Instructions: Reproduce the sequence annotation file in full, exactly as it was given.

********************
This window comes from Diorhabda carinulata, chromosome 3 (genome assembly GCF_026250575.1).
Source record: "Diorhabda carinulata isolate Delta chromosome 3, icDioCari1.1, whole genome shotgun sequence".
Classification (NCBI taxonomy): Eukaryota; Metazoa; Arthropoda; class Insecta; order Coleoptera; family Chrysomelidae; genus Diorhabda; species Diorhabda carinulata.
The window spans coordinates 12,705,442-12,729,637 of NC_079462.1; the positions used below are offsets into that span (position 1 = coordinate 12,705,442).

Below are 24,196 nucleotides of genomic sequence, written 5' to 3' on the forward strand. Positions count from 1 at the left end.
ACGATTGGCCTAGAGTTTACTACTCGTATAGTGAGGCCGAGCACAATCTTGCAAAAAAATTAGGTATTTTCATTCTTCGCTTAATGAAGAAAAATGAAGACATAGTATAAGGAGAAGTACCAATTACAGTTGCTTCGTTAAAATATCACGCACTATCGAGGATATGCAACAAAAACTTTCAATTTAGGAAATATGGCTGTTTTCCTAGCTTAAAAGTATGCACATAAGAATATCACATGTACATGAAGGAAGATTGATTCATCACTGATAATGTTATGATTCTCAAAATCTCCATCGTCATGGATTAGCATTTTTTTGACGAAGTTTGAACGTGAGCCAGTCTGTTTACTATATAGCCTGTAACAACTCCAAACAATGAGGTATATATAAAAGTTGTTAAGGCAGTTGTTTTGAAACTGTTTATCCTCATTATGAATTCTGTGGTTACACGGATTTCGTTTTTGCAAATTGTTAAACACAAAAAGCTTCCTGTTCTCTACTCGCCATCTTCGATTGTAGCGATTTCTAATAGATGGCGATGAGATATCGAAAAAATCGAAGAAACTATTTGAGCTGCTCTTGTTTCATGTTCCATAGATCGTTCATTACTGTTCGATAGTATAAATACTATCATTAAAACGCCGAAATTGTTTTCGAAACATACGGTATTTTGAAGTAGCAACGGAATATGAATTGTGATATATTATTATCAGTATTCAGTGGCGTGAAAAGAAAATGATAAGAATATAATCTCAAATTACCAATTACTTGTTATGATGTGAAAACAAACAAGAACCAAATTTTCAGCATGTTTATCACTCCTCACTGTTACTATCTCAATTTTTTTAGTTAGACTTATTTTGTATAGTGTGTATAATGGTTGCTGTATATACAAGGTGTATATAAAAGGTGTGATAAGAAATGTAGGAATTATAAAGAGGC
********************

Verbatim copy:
This window comes from Diorhabda carinulata, chromosome 3 (genome assembly GCF_026250575.1).
Source record: "Diorhabda carinulata isolate Delta chromosome 3, icDioCari1.1, whole genome shotgun sequence".
Classification (NCBI taxonomy): Eukaryota; Metazoa; Arthropoda; class Insecta; order Coleoptera; family Chrysomelidae; genus Diorhabda; species Diorhabda carinulata.
The window spans coordinates 12,705,442-12,729,637 of NC_079462.1; the positions used below are offsets into that span (position 1 = coordinate 12,705,442).

Below are 24,196 nucleotides of genomic sequence, written 5' to 3' on the forward strand. Positions count from 1 at the left end.
ACGATTGGCCTAGAGTTTACTACTCGTATAGTGAGGCCGAGCACAATCTTGCAAAAAAATTAGGTATTTTCATTCTTCGCTTAATGAAGAAAAATGAAGACATAGTATAAGGAGAAGTACCAATTACAGTTGCTTCGTTAAAATATCACGCACTATCGAGGATATGCAACAAAAACTTTCAATTTAGGAAATATGGCTGTTTTCCTAGCTTAAAAGTATGCACATAAGAATATCACATGTACATGAAGGAAGATTGATTCATCACTGATAATGTTATGATTCTCAAAATCTCCATCGTCATGGATTAGCATTTTTTTGACGAAGTTTGAACGTGAGCCAGTCTGTTTACTATATAGCCTGTAACAACTCCAAACAATGAGGTATATATAAAAGTTGTTAAGGCAGTTGTTTTGAAACTGTTTATCCTCATTATGAATTCTGTGGTTACACGGATTTCGTTTTTGCAAATTGTTAAACACAAAAAGCTTCCTGTTCTCTACTCGCCATCTTCGATTGTAGCGATTTCTAATAGATGGCGATGAGATATCGAAAAAATCGAAGAAACTATTTGAGCTGCTCTTGTTTCATGTTCCATAGATCGTTCATTACTGTTCGATAGTATAAATACTATCATTAAAACGCCGAAATTGTTTTCGAAACATACGGTATTTTGAAGTAGCAACGGAATATGAATTGTGATATATTATTATCAGTATTCAGTGGCGTGAAAAGAAAATGATAAGAATATAATCTCAAATTACCAATTACTTGTTATGATGTGAAAACAAACAAGAACCAAATTTTCAGCATGTTTATCACTCCTCACTGTTACTATCTCAATTTTTTTAGTTAGACTTATTTTGTATAGTGTGTATAATGGTTGCTGTATATACAAGGTGTATATAAAAGGTGTGATAAGAAATGTAGGAATTATAAAGAGGC